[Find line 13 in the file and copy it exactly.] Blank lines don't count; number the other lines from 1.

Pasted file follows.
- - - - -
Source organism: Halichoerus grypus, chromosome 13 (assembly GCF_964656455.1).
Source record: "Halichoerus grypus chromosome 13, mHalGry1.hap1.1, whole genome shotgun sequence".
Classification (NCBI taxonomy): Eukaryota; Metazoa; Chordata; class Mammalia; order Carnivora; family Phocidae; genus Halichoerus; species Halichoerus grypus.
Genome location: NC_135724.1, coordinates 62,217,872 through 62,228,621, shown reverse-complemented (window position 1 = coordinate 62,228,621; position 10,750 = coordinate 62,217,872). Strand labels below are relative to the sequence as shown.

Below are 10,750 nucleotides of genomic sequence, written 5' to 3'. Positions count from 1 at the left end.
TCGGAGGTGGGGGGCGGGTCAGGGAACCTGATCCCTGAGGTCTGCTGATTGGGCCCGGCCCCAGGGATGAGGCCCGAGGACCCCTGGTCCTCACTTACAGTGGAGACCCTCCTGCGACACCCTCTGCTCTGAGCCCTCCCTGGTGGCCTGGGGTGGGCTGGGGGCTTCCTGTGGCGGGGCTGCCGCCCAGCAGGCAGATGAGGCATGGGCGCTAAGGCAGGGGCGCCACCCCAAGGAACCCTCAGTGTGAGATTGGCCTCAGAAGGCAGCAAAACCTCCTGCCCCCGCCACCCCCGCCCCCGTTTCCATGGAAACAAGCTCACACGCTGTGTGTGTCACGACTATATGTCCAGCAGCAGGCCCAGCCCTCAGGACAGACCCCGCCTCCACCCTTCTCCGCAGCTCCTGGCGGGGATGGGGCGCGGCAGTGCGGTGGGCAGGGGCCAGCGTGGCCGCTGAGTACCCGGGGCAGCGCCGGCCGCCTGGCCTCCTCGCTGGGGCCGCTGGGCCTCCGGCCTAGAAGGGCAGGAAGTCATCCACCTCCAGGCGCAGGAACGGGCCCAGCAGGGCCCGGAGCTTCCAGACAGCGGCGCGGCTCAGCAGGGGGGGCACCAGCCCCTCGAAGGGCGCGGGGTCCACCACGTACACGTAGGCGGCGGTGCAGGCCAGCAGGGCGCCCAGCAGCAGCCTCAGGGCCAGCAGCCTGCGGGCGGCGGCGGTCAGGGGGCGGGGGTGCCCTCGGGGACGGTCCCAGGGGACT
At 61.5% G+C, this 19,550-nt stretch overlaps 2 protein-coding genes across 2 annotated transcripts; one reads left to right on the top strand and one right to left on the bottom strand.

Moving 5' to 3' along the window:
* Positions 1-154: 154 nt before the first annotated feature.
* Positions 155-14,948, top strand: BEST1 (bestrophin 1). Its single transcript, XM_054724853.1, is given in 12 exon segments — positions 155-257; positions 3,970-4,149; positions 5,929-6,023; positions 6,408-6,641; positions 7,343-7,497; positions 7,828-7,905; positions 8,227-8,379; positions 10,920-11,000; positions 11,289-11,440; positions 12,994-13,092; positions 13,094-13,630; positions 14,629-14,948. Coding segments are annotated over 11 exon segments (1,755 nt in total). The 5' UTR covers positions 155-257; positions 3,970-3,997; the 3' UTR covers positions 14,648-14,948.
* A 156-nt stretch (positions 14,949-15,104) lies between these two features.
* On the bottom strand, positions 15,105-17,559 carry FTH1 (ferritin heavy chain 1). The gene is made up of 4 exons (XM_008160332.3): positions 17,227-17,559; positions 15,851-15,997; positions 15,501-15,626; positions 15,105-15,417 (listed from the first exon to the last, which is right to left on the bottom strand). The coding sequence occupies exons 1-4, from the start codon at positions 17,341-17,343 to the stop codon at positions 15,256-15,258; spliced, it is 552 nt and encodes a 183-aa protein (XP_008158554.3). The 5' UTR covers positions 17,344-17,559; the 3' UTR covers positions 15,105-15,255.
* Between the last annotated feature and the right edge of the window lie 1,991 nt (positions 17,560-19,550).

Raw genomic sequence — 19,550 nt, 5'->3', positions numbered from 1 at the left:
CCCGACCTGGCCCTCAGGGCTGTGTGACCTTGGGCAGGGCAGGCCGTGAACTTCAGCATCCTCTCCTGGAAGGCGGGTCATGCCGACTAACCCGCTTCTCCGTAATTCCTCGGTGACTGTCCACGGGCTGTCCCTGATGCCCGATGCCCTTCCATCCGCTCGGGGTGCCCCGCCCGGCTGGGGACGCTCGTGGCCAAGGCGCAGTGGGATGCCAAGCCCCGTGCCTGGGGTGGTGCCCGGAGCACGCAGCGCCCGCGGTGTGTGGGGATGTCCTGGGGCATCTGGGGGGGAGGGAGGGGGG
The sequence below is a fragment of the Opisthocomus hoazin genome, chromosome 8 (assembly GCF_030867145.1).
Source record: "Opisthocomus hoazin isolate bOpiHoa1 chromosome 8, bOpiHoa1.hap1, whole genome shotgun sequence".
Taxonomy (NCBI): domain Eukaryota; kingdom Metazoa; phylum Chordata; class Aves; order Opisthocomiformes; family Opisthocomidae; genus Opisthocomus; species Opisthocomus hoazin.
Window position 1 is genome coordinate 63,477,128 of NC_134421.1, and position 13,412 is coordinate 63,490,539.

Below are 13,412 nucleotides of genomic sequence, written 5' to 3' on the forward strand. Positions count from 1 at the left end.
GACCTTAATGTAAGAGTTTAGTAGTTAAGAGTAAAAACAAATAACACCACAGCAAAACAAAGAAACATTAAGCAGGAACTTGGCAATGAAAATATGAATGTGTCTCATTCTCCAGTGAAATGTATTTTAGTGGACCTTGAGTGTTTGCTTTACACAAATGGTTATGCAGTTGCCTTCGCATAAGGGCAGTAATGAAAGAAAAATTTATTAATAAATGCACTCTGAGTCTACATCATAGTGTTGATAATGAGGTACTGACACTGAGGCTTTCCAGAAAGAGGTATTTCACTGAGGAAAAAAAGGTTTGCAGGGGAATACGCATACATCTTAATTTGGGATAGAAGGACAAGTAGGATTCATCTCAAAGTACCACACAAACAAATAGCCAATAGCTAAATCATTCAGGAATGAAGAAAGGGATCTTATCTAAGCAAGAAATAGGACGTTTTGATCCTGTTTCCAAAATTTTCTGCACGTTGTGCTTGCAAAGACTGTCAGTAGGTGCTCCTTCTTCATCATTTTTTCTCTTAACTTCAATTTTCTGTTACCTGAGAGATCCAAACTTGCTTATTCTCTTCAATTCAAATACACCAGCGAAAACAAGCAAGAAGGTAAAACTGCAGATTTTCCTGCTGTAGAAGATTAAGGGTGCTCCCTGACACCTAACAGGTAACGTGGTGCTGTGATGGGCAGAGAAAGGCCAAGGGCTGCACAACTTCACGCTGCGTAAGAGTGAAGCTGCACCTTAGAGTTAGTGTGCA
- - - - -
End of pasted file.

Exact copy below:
* Between the last annotated feature and the right edge of the window lie 1,991 nt (positions 17,560-19,550).